Will larger Council areas accomplish better planning decisions? Food for thought.
Possibly the most controversial topic in NSW Planning reform is the amalgamation of Sydney Councils. Will the proposed Council amalgamations result in improved governance and allow for better planning decisions? Or will larger council areas result in decision making losing touch with the local area?
Local Governments had until the end of June to submit their ‘Fit for the Future’ responses and prove they have ‘sufficient scale and capacity’ to cope with future demands, or they face a merge with a neighbouring Council.
Figure 1: NSW Governments ‘Fit For the Future’ program to reduce the number of Sydney councils from 42 to about 15. Image source: Sydney Morning Herald (SMH)
Councils are being evaluated based on four criteria: scale and capacity; sustainability; infrastructure and service management and efficiency. In regard to scale and capacity, Councils have been set a population target over 100,000, which at the time of the 2011 Census, was only achieved by 18 of the 42 Sydney Councils.
The main argument in favour of bigger councils is that it increases strategic capacity of Councils, however this is met by a strong opposition that argues that amalgamations will lead to a diminishing representation of local communities. 'Local councils should remain local' is a popular slogan found in many Council Customer Service Centres across Sydney.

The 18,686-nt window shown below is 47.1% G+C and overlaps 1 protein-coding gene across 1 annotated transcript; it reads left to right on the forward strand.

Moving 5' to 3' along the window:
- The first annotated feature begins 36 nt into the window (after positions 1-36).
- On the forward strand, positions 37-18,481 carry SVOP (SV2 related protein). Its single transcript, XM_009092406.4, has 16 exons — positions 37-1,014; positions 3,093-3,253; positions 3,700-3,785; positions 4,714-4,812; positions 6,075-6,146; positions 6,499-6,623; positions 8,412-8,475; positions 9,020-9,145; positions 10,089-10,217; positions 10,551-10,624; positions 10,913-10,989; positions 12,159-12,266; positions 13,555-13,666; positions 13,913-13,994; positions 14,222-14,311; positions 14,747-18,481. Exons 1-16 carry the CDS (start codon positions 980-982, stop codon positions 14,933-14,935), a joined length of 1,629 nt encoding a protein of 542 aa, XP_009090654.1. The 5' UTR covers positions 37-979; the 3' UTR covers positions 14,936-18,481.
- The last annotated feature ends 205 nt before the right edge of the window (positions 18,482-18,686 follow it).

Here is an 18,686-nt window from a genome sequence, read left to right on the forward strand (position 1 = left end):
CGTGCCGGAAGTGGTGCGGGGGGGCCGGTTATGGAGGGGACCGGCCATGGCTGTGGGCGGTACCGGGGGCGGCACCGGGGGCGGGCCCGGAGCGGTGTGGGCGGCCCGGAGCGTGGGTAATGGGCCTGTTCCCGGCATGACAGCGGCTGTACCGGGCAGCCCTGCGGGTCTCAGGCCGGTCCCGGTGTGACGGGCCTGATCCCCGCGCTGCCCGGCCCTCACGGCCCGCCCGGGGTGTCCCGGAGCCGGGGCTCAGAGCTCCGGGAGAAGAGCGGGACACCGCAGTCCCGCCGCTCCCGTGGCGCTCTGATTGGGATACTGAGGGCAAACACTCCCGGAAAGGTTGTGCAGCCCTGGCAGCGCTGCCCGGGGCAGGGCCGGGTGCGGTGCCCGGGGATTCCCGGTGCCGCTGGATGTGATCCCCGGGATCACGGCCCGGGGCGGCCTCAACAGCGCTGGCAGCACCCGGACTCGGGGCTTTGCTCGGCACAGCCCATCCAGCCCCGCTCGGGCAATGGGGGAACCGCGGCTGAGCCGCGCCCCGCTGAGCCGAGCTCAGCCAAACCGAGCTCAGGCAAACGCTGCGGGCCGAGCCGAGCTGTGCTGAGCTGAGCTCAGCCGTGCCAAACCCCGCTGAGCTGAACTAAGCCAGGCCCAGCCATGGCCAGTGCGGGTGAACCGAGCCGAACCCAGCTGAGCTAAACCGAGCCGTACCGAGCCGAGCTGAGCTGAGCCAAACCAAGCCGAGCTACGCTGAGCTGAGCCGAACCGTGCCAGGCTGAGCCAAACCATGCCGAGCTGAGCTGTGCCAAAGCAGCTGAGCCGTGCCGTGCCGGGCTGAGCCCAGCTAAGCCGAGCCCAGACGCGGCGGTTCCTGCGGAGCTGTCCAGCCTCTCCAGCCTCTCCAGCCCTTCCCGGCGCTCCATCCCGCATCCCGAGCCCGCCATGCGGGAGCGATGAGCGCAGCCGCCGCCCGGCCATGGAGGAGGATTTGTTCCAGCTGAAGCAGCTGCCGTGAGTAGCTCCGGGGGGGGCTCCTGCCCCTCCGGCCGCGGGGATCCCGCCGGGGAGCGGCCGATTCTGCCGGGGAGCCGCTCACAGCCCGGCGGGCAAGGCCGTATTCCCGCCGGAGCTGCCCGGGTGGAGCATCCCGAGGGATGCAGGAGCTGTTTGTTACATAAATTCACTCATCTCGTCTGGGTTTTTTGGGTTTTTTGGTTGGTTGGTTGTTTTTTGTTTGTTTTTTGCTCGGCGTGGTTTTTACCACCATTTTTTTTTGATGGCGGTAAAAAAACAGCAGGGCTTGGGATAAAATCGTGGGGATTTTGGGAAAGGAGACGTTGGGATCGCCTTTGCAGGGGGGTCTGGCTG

Councils' stances on proposed amalgamations are as follows:
Hunters Hill, Ryde, Lane Cove, Ku-Ring-Gai, Manly, Pittwater, Auburn, Holroyd, Botany Bay, Leichhardt, Strathfield, Ashfield, Canada Bay, Burwood, Hurstville, Marrickville, Woollahra, Mosman, Fairfield, North Sydney, Kogarah, Randwick, City of Sydney, Liverpool, Canterbury
Willoughby (still consulting), Rockdale (still doing consultation), Parramatta (still consulting), Waverley (preparing report on consultation for council)
No merger required:
Bankstown, Blacktown, Blue Mountains, Camden, Campbelltown, Hawkesbury, The Hills, Penrith, Sutherland, Wollondilly
Councils which are resisting mergers most loudly are ones with a long history and a strong local identity. Among the most vocal opponents are council areas where the borders give a certain cachet to their residents, such as Mosman or Hunters Hill. Others have long histories such as the City of Ryde, which traces its history back to 1841. Under the new plan Ryde would be cut in two.
UDIA NSW Chief Executive Stephen Albin has said that although NSW as a whole does not support the amalgamations, they will undeniably create efficiencies in the NSW Planning System. “Forty three Councils in Sydney, each with their own set of planning processes, makes the job of delivering development incredibly difficult, especially when a project crosses one or even two Council boundaries,” he said.